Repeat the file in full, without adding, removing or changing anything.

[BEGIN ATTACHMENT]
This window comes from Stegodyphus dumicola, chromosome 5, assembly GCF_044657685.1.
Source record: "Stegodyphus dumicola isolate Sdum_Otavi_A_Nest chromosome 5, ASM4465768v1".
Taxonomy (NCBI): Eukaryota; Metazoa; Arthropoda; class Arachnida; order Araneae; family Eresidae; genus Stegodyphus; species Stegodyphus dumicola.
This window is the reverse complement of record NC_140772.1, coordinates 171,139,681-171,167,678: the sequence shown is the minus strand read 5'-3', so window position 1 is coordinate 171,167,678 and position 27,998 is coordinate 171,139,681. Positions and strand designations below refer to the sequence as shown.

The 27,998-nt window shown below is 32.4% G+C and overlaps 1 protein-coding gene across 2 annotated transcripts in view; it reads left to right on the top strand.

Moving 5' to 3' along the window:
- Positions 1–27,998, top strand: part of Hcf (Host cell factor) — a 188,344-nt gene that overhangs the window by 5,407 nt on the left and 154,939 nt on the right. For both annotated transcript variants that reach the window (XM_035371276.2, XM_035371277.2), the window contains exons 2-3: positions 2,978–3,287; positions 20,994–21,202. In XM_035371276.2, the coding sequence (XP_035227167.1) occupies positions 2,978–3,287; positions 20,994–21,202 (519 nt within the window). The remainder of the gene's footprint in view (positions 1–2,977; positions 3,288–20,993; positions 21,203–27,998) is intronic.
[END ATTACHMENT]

This window comes from Stegodyphus dumicola, chromosome 5, assembly GCF_044657685.1.
Source record: "Stegodyphus dumicola isolate Sdum_Otavi_A_Nest chromosome 5, ASM4465768v1".
Taxonomy (NCBI): Eukaryota; Metazoa; Arthropoda; class Arachnida; order Araneae; family Eresidae; genus Stegodyphus; species Stegodyphus dumicola.
This window is the reverse complement of record NC_140772.1, coordinates 171,139,681-171,167,678: the sequence shown is the minus strand read 5'-3', so window position 1 is coordinate 171,167,678 and position 27,998 is coordinate 171,139,681. Positions and strand designations below refer to the sequence as shown.

The 27,998-nt window shown below is 32.4% G+C and overlaps 1 protein-coding gene across 2 annotated transcripts in view; it reads left to right on the top strand.

Moving 5' to 3' along the window:
- Positions 1–27,998, top strand: part of Hcf (Host cell factor) — a 188,344-nt gene that overhangs the window by 5,407 nt on the left and 154,939 nt on the right. For both annotated transcript variants that reach the window (XM_035371276.2, XM_035371277.2), the window contains exons 2-3: positions 2,978–3,287; positions 20,994–21,202. In XM_035371276.2, the coding sequence (XP_035227167.1) occupies positions 2,978–3,287; positions 20,994–21,202 (519 nt within the window). The remainder of the gene's footprint in view (positions 1–2,977; positions 3,288–20,993; positions 21,203–27,998) is intronic.